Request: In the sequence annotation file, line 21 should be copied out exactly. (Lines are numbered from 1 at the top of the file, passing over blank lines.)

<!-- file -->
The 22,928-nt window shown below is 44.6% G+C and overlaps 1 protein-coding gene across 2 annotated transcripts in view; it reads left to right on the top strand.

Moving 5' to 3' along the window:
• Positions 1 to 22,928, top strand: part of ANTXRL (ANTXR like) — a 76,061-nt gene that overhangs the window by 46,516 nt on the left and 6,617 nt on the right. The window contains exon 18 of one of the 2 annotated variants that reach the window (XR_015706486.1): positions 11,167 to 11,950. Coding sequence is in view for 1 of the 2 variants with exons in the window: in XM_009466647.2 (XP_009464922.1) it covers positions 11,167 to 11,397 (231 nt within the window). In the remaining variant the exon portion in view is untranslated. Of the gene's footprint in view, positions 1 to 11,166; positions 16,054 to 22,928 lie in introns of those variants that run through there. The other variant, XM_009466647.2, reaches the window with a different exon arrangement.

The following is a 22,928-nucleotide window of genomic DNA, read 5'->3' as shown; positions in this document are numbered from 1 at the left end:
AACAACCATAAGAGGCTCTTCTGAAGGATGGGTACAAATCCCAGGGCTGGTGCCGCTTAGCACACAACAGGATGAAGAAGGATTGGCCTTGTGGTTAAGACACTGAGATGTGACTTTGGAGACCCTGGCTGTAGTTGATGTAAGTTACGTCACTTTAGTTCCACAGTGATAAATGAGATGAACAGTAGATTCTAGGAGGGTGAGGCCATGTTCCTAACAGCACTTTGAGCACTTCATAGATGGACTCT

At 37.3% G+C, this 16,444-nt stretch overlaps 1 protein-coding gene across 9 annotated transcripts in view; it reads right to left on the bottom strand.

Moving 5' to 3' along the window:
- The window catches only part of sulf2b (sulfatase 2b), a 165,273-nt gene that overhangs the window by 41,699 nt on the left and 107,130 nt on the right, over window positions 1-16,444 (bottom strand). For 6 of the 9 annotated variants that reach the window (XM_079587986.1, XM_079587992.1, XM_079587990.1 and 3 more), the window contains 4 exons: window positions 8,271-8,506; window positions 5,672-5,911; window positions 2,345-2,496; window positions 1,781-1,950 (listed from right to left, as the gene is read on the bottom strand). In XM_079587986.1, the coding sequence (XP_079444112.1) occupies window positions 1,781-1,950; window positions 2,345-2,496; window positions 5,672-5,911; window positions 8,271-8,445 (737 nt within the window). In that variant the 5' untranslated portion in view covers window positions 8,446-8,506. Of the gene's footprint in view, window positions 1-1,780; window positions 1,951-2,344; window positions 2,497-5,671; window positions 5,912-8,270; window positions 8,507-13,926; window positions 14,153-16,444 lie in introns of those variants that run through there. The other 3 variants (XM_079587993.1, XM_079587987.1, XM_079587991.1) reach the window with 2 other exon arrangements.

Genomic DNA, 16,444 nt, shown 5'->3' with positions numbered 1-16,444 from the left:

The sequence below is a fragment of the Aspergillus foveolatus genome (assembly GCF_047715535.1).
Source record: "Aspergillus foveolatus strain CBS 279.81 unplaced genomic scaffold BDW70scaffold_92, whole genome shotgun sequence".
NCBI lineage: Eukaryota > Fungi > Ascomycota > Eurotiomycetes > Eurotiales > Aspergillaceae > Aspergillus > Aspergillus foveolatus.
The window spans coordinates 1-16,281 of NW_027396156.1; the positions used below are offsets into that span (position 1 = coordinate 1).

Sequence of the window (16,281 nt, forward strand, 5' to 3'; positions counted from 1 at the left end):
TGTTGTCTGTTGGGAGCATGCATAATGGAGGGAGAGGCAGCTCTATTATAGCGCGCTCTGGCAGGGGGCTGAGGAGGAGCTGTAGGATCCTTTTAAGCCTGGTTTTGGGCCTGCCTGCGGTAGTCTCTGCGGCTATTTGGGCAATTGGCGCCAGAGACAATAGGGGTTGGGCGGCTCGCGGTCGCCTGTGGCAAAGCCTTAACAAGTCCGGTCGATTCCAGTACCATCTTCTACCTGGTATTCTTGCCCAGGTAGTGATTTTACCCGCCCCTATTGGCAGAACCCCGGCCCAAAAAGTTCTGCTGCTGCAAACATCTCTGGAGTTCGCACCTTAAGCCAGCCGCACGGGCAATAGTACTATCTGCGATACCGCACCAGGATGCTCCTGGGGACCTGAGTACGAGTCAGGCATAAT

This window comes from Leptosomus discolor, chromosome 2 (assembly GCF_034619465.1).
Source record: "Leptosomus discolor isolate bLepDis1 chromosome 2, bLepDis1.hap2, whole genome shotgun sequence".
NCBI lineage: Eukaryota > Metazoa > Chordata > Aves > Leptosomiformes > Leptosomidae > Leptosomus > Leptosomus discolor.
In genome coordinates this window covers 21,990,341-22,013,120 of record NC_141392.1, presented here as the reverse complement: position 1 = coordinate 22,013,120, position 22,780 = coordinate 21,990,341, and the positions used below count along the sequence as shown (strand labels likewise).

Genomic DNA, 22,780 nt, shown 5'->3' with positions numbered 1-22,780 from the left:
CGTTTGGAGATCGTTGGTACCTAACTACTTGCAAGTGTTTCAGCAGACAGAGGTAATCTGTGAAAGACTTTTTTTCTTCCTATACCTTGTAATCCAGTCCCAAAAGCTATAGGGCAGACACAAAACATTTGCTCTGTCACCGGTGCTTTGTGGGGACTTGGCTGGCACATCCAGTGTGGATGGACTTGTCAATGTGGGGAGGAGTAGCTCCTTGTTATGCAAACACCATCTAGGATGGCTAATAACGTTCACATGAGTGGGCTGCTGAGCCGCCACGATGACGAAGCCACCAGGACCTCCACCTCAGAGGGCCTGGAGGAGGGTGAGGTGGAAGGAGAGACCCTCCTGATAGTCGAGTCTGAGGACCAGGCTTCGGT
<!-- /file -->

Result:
CGTTTGGAGATCGTTGGTACCTAACTACTTGCAAGTGTTTCAGCAGACAGAGGTAATCTGTGAAAGACTTTTTTTCTTCCTATACCTTGTAATCCAGTCCCAAAAGCTATAGGGCAGACACAAAACATTTGCTCTGTCACCGGTGCTTTGTGGGGACTTGGCTGGCACATCCAGTGTGGATGGACTTGTCAATGTGGGGAGGAGTAGCTCCTTGTTATGCAAACACCATCTAGGATGGCTAATAACGTTCACATGAGTGGGCTGCTGAGCCGCCACGATGACGAAGCCACCAGGACCTCCACCTCAGAGGGCCTGGAGGAGGGTGAGGTGGAAGGAGAGACCCTCCTGATAGTCGAGTCTGAGGACCAGGCTTCGGT